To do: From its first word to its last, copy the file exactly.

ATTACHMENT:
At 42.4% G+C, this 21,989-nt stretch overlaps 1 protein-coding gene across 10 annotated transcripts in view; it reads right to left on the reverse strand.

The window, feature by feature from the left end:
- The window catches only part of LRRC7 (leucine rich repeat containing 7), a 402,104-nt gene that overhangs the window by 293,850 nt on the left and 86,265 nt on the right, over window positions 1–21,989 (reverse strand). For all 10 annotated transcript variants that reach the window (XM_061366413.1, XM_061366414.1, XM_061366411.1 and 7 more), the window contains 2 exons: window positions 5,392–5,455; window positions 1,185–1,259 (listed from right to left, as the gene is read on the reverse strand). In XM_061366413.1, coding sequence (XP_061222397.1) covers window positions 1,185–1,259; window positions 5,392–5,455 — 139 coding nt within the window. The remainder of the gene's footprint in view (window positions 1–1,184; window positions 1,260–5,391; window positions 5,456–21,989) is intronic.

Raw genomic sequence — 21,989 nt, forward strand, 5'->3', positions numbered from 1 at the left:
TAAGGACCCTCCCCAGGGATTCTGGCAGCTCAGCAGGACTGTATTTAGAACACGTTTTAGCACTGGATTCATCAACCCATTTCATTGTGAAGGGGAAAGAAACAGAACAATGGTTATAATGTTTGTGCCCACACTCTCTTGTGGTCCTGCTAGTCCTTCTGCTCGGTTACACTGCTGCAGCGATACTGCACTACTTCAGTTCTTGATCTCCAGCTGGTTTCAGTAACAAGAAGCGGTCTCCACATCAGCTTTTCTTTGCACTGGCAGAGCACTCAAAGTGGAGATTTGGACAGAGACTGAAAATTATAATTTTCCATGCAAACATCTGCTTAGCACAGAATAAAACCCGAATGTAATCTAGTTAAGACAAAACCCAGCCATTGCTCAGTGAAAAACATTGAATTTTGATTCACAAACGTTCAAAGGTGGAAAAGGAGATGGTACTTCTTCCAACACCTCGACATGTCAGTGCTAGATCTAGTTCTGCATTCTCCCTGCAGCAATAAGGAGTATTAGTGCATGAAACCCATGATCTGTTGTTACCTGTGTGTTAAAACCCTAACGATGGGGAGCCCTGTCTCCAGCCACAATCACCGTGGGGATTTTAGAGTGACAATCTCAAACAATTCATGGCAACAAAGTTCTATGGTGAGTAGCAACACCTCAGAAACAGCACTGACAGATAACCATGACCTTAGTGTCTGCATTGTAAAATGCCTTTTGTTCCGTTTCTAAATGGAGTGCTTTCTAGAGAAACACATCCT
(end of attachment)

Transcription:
At 42.4% G+C, this 21,989-nt stretch overlaps 1 protein-coding gene across 10 annotated transcripts in view; it reads right to left on the reverse strand.

The window, feature by feature from the left end:
- The window catches only part of LRRC7 (leucine rich repeat containing 7), a 402,104-nt gene that overhangs the window by 293,850 nt on the left and 86,265 nt on the right, over window positions 1–21,989 (reverse strand). For all 10 annotated transcript variants that reach the window (XM_061366413.1, XM_061366414.1, XM_061366411.1 and 7 more), the window contains 2 exons: window positions 5,392–5,455; window positions 1,185–1,259 (listed from right to left, as the gene is read on the reverse strand). In XM_061366413.1, coding sequence (XP_061222397.1) covers window positions 1,185–1,259; window positions 5,392–5,455 — 139 coding nt within the window. The remainder of the gene's footprint in view (window positions 1–1,184; window positions 1,260–5,391; window positions 5,456–21,989) is intronic.

Raw genomic sequence — 21,989 nt, forward strand, 5'->3', positions numbered from 1 at the left:
TAAGGACCCTCCCCAGGGATTCTGGCAGCTCAGCAGGACTGTATTTAGAACACGTTTTAGCACTGGATTCATCAACCCATTTCATTGTGAAGGGGAAAGAAACAGAACAATGGTTATAATGTTTGTGCCCACACTCTCTTGTGGTCCTGCTAGTCCTTCTGCTCGGTTACACTGCTGCAGCGATACTGCACTACTTCAGTTCTTGATCTCCAGCTGGTTTCAGTAACAAGAAGCGGTCTCCACATCAGCTTTTCTTTGCACTGGCAGAGCACTCAAAGTGGAGATTTGGACAGAGACTGAAAATTATAATTTTCCATGCAAACATCTGCTTAGCACAGAATAAAACCCGAATGTAATCTAGTTAAGACAAAACCCAGCCATTGCTCAGTGAAAAACATTGAATTTTGATTCACAAACGTTCAAAGGTGGAAAAGGAGATGGTACTTCTTCCAACACCTCGACATGTCAGTGCTAGATCTAGTTCTGCATTCTCCCTGCAGCAATAAGGAGTATTAGTGCATGAAACCCATGATCTGTTGTTACCTGTGTGTTAAAACCCTAACGATGGGGAGCCCTGTCTCCAGCCACAATCACCGTGGGGATTTTAGAGTGACAATCTCAAACAATTCATGGCAACAAAGTTCTATGGTGAGTAGCAACACCTCAGAAACAGCACTGACAGATAACCATGACCTTAGTGTCTGCATTGTAAAATGCCTTTTGTTCCGTTTCTAAATGGAGTGCTTTCTAGAGAAACACATCCT